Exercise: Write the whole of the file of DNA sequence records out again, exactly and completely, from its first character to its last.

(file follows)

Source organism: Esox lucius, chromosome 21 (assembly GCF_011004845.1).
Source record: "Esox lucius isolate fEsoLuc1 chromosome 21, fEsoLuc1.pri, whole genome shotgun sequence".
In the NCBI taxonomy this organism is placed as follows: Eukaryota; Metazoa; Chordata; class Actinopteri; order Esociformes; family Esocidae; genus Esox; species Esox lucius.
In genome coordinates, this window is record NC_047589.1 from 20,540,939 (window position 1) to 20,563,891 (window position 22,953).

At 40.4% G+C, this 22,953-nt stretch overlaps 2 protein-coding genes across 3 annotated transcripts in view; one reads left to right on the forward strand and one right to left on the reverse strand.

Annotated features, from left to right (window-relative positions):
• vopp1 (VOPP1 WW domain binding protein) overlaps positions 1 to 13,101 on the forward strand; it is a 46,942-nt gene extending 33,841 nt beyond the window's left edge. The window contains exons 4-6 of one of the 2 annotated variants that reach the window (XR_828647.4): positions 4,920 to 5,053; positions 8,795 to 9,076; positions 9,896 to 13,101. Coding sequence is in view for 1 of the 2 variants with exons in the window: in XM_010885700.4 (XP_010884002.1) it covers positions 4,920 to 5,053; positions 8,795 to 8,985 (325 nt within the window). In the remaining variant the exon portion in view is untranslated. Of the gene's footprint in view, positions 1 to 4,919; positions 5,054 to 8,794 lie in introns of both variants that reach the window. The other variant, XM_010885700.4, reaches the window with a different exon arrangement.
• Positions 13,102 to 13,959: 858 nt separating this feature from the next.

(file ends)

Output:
Source organism: Esox lucius, chromosome 21 (assembly GCF_011004845.1).
Source record: "Esox lucius isolate fEsoLuc1 chromosome 21, fEsoLuc1.pri, whole genome shotgun sequence".
In the NCBI taxonomy this organism is placed as follows: Eukaryota; Metazoa; Chordata; class Actinopteri; order Esociformes; family Esocidae; genus Esox; species Esox lucius.
In genome coordinates, this window is record NC_047589.1 from 20,540,939 (window position 1) to 20,563,891 (window position 22,953).

At 40.4% G+C, this 22,953-nt stretch overlaps 2 protein-coding genes across 3 annotated transcripts in view; one reads left to right on the forward strand and one right to left on the reverse strand.

Annotated features, from left to right (window-relative positions):
• vopp1 (VOPP1 WW domain binding protein) overlaps positions 1 to 13,101 on the forward strand; it is a 46,942-nt gene extending 33,841 nt beyond the window's left edge. The window contains exons 4-6 of one of the 2 annotated variants that reach the window (XR_828647.4): positions 4,920 to 5,053; positions 8,795 to 9,076; positions 9,896 to 13,101. Coding sequence is in view for 1 of the 2 variants with exons in the window: in XM_010885700.4 (XP_010884002.1) it covers positions 4,920 to 5,053; positions 8,795 to 8,985 (325 nt within the window). In the remaining variant the exon portion in view is untranslated. Of the gene's footprint in view, positions 1 to 4,919; positions 5,054 to 8,794 lie in introns of both variants that reach the window. The other variant, XM_010885700.4, reaches the window with a different exon arrangement.
• Positions 13,102 to 13,959: 858 nt separating this feature from the next.